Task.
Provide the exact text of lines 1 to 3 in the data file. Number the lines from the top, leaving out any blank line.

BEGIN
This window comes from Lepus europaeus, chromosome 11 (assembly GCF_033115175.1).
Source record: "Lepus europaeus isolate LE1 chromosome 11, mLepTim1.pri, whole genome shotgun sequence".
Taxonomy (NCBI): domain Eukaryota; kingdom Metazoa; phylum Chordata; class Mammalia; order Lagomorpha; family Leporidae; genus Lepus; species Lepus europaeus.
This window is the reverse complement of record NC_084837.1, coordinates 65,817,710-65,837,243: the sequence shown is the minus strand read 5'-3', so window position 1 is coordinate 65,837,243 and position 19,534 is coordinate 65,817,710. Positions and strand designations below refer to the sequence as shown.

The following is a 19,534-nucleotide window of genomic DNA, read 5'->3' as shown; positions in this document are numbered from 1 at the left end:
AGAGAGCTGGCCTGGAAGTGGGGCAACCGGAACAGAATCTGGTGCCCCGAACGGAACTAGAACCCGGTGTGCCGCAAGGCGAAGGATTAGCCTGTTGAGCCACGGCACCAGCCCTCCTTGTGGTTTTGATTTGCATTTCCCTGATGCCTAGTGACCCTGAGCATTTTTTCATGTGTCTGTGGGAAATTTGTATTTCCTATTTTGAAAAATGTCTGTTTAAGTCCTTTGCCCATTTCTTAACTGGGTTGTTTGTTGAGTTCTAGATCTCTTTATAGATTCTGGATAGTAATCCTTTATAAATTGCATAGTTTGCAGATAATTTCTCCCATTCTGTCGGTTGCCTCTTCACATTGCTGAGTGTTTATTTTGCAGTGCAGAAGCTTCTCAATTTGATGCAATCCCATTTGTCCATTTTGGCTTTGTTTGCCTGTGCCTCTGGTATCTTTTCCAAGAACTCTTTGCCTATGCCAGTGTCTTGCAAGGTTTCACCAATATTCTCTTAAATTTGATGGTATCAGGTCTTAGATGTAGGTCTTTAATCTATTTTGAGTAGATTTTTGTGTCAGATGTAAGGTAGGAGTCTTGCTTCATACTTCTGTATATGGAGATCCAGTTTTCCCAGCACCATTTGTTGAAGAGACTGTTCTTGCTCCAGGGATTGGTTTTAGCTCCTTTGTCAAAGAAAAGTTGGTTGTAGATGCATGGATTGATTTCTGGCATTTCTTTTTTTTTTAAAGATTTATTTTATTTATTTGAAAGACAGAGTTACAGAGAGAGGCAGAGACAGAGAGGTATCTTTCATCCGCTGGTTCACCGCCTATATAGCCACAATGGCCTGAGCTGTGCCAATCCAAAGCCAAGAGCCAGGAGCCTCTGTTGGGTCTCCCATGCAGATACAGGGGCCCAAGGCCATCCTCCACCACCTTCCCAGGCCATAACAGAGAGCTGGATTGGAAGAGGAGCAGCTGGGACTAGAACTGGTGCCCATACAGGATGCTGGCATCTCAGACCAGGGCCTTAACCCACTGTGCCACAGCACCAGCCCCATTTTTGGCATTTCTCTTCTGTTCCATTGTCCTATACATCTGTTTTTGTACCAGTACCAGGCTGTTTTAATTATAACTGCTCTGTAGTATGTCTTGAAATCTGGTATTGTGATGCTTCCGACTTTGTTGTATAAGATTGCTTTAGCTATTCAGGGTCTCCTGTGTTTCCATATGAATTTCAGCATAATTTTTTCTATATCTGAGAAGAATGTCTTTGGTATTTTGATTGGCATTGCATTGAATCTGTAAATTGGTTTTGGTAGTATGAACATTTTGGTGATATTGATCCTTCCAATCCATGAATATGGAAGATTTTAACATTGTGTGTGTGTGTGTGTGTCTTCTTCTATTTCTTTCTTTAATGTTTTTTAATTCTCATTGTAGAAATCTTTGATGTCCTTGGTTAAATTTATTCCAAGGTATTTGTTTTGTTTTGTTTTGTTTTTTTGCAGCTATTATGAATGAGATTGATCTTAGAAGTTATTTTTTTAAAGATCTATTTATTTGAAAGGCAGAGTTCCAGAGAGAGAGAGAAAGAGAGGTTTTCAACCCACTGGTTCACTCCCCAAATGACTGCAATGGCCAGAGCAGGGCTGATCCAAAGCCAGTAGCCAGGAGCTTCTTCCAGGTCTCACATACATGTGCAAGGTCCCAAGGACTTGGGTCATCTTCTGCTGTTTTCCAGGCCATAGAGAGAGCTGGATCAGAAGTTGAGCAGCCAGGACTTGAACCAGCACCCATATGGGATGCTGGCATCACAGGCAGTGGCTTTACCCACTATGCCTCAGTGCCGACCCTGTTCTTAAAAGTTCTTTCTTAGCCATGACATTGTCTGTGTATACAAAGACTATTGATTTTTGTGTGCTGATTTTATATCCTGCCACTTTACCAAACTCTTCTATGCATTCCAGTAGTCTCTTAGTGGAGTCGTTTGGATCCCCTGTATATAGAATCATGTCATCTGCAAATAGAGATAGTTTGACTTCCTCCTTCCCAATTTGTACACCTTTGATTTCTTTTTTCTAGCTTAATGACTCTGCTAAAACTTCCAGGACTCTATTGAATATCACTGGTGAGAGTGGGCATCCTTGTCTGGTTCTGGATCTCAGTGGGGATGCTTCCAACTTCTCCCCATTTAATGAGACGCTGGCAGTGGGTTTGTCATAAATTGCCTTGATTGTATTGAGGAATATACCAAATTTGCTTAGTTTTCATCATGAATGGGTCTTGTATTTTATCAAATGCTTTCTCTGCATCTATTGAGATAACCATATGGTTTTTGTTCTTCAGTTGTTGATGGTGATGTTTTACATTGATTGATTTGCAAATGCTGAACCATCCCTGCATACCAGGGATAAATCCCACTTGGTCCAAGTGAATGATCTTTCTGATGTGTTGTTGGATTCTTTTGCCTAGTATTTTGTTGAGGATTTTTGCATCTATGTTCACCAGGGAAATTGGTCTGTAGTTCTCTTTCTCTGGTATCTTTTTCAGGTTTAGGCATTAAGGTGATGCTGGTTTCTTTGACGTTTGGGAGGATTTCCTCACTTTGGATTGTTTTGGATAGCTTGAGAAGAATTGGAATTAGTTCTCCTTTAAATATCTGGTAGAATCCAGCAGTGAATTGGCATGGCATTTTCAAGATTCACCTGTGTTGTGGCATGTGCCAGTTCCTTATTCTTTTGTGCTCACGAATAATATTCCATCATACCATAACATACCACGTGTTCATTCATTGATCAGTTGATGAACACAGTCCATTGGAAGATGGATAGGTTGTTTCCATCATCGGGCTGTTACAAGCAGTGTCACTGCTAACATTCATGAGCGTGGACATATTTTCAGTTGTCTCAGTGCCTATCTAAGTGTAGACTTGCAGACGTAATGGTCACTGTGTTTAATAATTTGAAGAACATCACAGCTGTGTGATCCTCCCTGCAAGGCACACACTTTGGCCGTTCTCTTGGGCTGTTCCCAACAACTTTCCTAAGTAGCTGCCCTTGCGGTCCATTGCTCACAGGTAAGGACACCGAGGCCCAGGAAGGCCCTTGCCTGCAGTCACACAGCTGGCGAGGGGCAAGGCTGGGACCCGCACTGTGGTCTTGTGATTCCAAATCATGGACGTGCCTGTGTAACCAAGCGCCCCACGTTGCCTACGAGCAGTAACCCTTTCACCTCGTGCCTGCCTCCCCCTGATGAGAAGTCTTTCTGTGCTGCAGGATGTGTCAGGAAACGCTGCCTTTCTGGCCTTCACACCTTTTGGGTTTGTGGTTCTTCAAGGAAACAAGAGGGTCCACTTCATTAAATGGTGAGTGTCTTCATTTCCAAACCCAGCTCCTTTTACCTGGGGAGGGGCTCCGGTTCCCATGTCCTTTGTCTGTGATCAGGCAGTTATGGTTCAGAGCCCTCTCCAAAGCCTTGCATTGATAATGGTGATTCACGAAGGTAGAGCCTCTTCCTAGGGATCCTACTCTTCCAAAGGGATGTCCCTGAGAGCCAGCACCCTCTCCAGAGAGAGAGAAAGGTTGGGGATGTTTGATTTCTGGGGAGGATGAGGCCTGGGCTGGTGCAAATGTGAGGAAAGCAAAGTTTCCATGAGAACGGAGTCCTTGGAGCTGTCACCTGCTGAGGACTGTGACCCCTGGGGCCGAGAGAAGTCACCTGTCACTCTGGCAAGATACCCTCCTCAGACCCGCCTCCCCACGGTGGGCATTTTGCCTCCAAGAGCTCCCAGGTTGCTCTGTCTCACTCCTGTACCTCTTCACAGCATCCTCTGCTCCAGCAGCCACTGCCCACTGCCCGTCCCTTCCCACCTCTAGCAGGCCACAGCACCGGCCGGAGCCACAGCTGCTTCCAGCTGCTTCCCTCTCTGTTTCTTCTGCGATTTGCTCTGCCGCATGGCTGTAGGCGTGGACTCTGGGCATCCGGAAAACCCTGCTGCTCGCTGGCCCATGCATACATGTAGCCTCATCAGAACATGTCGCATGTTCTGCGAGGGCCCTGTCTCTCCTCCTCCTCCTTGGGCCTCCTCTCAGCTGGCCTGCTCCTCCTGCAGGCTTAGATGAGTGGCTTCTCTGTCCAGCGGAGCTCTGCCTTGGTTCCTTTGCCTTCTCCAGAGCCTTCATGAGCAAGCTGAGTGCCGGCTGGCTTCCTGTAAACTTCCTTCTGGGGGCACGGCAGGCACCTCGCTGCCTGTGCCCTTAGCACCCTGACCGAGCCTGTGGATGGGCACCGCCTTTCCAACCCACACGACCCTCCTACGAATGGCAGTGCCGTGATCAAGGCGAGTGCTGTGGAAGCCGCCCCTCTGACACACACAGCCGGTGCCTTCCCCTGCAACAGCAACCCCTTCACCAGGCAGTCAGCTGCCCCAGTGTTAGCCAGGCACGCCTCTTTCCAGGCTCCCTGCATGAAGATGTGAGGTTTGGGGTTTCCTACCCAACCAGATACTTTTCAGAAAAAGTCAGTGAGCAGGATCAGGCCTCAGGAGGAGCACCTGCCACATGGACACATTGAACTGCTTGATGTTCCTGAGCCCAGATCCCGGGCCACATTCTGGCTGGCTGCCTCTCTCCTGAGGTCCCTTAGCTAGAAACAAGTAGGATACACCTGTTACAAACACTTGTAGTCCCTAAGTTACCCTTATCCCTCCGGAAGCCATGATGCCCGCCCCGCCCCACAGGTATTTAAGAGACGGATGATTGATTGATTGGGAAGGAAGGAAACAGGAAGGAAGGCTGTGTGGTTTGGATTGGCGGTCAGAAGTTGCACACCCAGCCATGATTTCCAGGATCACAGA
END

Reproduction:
This window comes from Lepus europaeus, chromosome 11 (assembly GCF_033115175.1).
Source record: "Lepus europaeus isolate LE1 chromosome 11, mLepTim1.pri, whole genome shotgun sequence".
Taxonomy (NCBI): domain Eukaryota; kingdom Metazoa; phylum Chordata; class Mammalia; order Lagomorpha; family Leporidae; genus Lepus; species Lepus europaeus.